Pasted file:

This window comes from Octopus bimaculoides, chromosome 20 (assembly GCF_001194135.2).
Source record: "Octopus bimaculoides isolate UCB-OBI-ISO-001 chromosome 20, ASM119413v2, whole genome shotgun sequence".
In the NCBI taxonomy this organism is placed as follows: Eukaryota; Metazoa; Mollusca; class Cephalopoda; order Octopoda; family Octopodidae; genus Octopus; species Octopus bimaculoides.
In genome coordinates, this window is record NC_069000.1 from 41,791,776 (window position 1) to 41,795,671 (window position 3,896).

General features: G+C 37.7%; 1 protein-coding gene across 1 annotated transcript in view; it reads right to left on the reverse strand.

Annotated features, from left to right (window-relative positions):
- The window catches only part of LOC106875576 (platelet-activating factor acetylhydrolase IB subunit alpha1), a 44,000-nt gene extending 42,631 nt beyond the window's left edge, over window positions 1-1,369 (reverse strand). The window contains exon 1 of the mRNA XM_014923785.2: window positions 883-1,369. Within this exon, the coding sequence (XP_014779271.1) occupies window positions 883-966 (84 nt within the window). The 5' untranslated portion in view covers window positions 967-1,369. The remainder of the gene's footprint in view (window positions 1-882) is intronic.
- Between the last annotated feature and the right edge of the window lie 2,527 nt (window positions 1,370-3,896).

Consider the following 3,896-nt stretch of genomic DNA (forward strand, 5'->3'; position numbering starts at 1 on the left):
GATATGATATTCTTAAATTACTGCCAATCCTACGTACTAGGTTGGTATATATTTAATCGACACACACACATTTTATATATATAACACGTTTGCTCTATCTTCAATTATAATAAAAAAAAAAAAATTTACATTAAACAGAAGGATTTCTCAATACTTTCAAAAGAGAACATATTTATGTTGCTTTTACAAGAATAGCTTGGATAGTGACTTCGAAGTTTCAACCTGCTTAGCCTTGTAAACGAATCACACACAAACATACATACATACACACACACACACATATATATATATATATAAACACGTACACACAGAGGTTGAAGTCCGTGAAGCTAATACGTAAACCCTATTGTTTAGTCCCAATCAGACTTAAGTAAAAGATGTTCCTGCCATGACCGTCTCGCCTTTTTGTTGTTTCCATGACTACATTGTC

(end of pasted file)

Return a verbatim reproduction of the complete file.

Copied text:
This window comes from Octopus bimaculoides, chromosome 20 (assembly GCF_001194135.2).
Source record: "Octopus bimaculoides isolate UCB-OBI-ISO-001 chromosome 20, ASM119413v2, whole genome shotgun sequence".
In the NCBI taxonomy this organism is placed as follows: Eukaryota; Metazoa; Mollusca; class Cephalopoda; order Octopoda; family Octopodidae; genus Octopus; species Octopus bimaculoides.
In genome coordinates, this window is record NC_069000.1 from 41,791,776 (window position 1) to 41,795,671 (window position 3,896).

General features: G+C 37.7%; 1 protein-coding gene across 1 annotated transcript in view; it reads right to left on the reverse strand.

Annotated features, from left to right (window-relative positions):
- The window catches only part of LOC106875576 (platelet-activating factor acetylhydrolase IB subunit alpha1), a 44,000-nt gene extending 42,631 nt beyond the window's left edge, over window positions 1-1,369 (reverse strand). The window contains exon 1 of the mRNA XM_014923785.2: window positions 883-1,369. Within this exon, the coding sequence (XP_014779271.1) occupies window positions 883-966 (84 nt within the window). The 5' untranslated portion in view covers window positions 967-1,369. The remainder of the gene's footprint in view (window positions 1-882) is intronic.
- Between the last annotated feature and the right edge of the window lie 2,527 nt (window positions 1,370-3,896).

Consider the following 3,896-nt stretch of genomic DNA (forward strand, 5'->3'; position numbering starts at 1 on the left):
GATATGATATTCTTAAATTACTGCCAATCCTACGTACTAGGTTGGTATATATTTAATCGACACACACACATTTTATATATATAACACGTTTGCTCTATCTTCAATTATAATAAAAAAAAAAAAATTTACATTAAACAGAAGGATTTCTCAATACTTTCAAAAGAGAACATATTTATGTTGCTTTTACAAGAATAGCTTGGATAGTGACTTCGAAGTTTCAACCTGCTTAGCCTTGTAAACGAATCACACACAAACATACATACATACACACACACACACATATATATATATATATAAACACGTACACACAGAGGTTGAAGTCCGTGAAGCTAATACGTAAACCCTATTGTTTAGTCCCAATCAGACTTAAGTAAAAGATGTTCCTGCCATGACCGTCTCGCCTTTTTGTTGTTTCCATGACTACATTGTC